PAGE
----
Tuesday, 10 March 2009

SSAO again

Because I suck, I haven't done any real work on the game again. As usual, I did waste some time messing with useless stuff though!

Behold the power of the resurrected SSAO fakery. I really like the way it looks from a top-down perspective... probably a best-case use of this kind of hack, as the view-dependence is not readily apparent.


The starry-bloom is turned off again... somehow I've introduced a NaN-producing step to it, which propogates through the post process pipeline to make gigantic hexagonal black areas on the final render. 'Cos I suck.

6 comments:

Enne Walker said...

Propagating NaNs are such a curse. It's really too bad that bogus math operations can't map to some arbitrary (yet sane) result value.

Snut said...

I absolutely agree, especially on the GPU... debugging facilities being a little thin on the ground *g*

orillian said...

so I'm a bit confused, are you programming this in C++, Scala or Haskall? or is this project a combination? If your using Scala or Haskall what are you using for the 3D? I'm not a C type guy, but I've been playing with Haskell and Python lately and while Python has some 3d libraries and such Haskell seems to be very limited in the pre-built stuff. :)

And as always, love the overall look of this program of yours, you need to get an empty dungeon up and running so I can explore it! :P

Back to lurking!

O.

Snut said...

Ah, I do tend to meander a bit *g*

The project itself is in Scala, and I'm using the Lightweight Java Game Library to provide OpenGL support. I do some prototyping of heavily functional/type-based stuff in Haskell, to stop myself slipping into imperative code for this project and learn more about the language. There are some very interesting game-oriented libraries for it, but I'm just far too stupid to write actual games in it.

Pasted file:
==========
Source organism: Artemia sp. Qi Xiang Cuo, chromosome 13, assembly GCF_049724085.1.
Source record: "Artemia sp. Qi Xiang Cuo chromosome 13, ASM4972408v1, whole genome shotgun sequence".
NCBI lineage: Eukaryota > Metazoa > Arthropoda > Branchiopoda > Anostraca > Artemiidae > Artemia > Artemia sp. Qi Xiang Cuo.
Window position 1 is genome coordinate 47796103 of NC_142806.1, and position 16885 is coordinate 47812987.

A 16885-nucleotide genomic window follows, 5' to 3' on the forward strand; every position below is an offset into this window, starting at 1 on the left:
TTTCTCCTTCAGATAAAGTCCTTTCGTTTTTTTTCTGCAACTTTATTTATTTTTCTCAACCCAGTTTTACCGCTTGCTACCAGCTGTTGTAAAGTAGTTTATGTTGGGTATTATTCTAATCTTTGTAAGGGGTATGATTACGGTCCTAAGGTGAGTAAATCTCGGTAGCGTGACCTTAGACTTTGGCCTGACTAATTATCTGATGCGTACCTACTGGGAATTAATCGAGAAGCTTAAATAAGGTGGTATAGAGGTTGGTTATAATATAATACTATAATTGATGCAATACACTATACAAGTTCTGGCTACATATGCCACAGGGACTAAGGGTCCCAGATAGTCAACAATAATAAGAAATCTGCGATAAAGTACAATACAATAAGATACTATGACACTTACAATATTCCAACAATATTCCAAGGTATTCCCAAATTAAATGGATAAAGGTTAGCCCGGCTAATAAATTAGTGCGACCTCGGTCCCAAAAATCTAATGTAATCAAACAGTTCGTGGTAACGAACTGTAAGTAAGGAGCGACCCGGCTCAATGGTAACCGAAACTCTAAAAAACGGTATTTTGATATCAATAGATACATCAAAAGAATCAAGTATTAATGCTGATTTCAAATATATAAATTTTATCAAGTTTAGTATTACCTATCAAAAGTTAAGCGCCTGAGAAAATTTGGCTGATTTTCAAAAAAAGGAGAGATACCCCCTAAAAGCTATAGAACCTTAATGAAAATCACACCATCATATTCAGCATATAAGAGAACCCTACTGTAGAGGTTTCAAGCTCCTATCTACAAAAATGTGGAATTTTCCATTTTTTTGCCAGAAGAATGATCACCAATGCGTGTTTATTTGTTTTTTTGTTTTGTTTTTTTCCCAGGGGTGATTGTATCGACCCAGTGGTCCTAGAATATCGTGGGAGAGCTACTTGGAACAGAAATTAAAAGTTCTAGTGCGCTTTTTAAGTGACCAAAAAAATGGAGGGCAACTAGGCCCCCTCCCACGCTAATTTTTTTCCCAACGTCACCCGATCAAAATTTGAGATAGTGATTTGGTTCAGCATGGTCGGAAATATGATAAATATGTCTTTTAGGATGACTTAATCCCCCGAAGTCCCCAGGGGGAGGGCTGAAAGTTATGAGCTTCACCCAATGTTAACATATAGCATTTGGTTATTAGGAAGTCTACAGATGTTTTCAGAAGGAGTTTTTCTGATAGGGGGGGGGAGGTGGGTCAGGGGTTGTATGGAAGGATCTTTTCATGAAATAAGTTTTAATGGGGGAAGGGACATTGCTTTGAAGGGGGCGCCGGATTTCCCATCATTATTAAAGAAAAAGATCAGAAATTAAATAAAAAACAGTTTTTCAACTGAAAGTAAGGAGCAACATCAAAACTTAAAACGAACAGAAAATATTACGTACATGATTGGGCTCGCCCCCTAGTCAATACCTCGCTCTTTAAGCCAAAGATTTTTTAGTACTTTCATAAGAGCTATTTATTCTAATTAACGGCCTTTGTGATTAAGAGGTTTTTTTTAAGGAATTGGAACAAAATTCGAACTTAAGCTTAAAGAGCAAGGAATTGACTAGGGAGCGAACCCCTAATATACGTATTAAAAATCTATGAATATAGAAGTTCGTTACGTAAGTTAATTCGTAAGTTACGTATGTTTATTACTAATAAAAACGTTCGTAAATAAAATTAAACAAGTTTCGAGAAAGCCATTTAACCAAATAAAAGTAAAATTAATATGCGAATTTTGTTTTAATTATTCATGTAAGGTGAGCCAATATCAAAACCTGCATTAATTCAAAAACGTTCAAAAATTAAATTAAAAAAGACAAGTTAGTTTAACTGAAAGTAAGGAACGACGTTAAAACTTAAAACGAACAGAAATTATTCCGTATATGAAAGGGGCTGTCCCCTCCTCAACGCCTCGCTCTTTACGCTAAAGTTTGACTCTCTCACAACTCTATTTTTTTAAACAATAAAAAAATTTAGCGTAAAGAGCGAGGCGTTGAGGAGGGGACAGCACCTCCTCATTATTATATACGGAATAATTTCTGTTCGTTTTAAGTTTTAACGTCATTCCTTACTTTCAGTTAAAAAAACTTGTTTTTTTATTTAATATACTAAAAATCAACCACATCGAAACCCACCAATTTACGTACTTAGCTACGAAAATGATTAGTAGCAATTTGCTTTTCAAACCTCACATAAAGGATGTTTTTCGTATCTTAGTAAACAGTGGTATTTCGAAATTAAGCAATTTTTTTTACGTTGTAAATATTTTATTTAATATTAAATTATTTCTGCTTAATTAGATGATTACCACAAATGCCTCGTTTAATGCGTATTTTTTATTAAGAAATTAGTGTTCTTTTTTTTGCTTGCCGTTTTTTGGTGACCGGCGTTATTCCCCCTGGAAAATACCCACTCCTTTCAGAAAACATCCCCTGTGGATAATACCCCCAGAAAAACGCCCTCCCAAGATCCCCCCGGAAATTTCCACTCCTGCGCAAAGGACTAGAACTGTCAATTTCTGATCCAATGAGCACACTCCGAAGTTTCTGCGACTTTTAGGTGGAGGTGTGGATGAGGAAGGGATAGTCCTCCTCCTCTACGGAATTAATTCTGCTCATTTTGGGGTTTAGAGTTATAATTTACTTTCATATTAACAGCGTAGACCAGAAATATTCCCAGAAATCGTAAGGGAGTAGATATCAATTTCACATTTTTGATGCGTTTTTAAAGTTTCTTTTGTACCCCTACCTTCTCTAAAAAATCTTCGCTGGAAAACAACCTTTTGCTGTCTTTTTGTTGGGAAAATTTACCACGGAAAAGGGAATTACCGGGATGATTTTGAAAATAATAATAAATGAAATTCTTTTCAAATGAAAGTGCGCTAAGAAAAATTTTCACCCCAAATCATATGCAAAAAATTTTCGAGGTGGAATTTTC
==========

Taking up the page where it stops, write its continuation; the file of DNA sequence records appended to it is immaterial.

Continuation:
Previously (and during my day job) I've used/use C++, which has taught me many bad habits, and DirectX for 3D stuff. These tend to be my basis for comparison.

Totally agree on the empty dungeon. Releasing things - anything - is always the hardest part of making games. Fiddling with it is easy and fun; making something even slightly complete and showing it to others is hard and scary.

orillian said...

Hey thanks for the info I was curious due to the fact that I've been browsing Haskell trying to find my head around it, all the while playing with python to maximize the pain of learning. :) I did the C/C++ thing many years ago and found programing in that language tedious and rather hateful, so I left it to others to do while I went on to play with pretty pictures and such! :P

Face your fears! Or post more pretty pictures for me to look at then! :)

frank said...

How far from finished do you think you are. Cause it is looking good and i want to paly :)